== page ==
Beyond the numbers, White became only the 2nd African-American player in the Carolina league in 1953, an early pioneer as Major League Baseball became a more and more integrated league. White had his own radio program on KMOX while playing with the Cardinals and would go on to be a part of the Yankees broadcast team from 1971-88. He was unanimously elected as the president of the National League in 1989 and held the position until 1994.
#37 – Ed Konetchy, 1B (1907-13, RCG Score: 137, EC: 0, Total: 137)
The “Candy Kid” spent 7 seasons in St. Louis, accumulating 1013 hits, 151 steals, and slashing .286/.362/.409. From 1909 to 1912 he lead the team in hits, also pacing the team in HR’s, RBI’s, and 2B’s in 1911. His 38 doubles that season also led the NL. Ed stole home twice in 1907, had a 20-game hitting streak in 1910, and hit two inside-the-park home runs in a single game against Brooklyn in 1912. He has the most career triples of any player not in the Hall of Fame and ranks 6th all-time in the Cardinals franchise history.
In 1911, the Cardinals were involved in a train wreck while traveling from Philadelphia to Boston. The team skirted injury because of a last minute change in train cars, putting them at the rear of the train and out of harms way. Konetchy and manager Roger Bresnahan led the rescue mission, pulling several people from the wreckage and surely saving a few lives in the effort.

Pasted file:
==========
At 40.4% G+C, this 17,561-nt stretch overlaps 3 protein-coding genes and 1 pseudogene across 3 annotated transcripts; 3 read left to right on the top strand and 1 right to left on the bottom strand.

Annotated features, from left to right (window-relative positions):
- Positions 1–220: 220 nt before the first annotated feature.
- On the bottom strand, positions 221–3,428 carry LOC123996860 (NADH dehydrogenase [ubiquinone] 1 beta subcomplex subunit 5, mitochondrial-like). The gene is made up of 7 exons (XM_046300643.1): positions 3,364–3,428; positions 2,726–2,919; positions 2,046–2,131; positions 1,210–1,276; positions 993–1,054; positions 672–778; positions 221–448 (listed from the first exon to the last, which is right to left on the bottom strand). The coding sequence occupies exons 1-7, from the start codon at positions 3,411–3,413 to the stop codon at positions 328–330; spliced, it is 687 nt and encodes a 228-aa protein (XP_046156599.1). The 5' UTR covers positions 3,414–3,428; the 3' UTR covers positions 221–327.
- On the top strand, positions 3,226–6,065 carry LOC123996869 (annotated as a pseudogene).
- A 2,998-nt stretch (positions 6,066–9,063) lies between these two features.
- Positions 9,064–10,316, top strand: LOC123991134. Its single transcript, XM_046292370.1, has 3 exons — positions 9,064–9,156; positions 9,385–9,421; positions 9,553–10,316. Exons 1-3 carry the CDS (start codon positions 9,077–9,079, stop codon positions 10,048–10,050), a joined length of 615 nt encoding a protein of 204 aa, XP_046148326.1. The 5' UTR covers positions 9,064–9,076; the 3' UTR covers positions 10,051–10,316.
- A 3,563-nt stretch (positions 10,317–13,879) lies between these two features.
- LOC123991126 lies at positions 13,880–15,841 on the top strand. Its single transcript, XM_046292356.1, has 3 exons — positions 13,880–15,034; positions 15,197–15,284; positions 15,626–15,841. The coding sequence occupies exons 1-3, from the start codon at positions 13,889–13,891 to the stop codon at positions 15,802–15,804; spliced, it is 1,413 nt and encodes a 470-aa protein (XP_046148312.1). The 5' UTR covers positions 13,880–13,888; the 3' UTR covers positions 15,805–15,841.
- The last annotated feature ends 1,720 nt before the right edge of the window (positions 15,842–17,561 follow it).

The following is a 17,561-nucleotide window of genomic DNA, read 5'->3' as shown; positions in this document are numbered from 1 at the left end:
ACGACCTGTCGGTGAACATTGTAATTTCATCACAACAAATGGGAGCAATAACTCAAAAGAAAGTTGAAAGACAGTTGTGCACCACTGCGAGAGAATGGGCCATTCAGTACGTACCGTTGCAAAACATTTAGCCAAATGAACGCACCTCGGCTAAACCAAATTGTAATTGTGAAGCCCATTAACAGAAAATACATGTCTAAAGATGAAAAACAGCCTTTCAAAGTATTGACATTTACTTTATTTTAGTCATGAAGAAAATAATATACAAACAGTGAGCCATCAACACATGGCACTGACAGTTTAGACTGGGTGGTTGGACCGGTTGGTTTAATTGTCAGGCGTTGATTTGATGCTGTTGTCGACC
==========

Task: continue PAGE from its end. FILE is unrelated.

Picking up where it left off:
#36 – Jesse Haines, SP (1920-37, RCG Score: 136, EC: 4, Total: 140)
Aside from his major league debut, and lone game, with Cincinnati in 1918, Haines spent the entirety of his Hall of Fame career with the St. Louis Cardinals. He was a member of 5 NL Penant teams, winning 3 World Series. Haines broke open a bleeding blister in the 7th inning of Game 7 of the ’26 series. He was removed with the bases loaded, setting the stage for Grover Cleveland Alexander to enter the game and strike out Tony Lazzeri in one of the more legendary moments of Cardinals history.
Haines finest season came in 1927 when he posted a 2.72 ERA, 1.16 WHIP, 300.2 Innings Pitched, 25 complete games, 6 shutouts, and a 24-10 record. He ranks highly in several statistical categories for the franchise. He ranks 2nd in wins, innings pitched, complete games, 3rd in games started, 4th in pitching WAR, and 6th in strikeouts.
As his career wore on, Haines began using a knuckleball to help his effectiveness and prolong his career.
Haines gained induction into the Hall of Fame via the Veterans Committee in 1970, largely due to the efforts of former teammate Frankie Frisch, who was on the committee. While his worthiness has been debated, notably by Bill James, he stacks up well in Cardinals history and is no doubt one the greatest pitchers to don their uniform. He was part of the inaugural Cardinals Hall of Fame class in 2014.
Thanks for reading!
Come back tomorrow as Allen Medlock brings up players 35 to 31.
To get caught up on our other player groups, click here.
To see how our rankings were built, check out the Introduction article.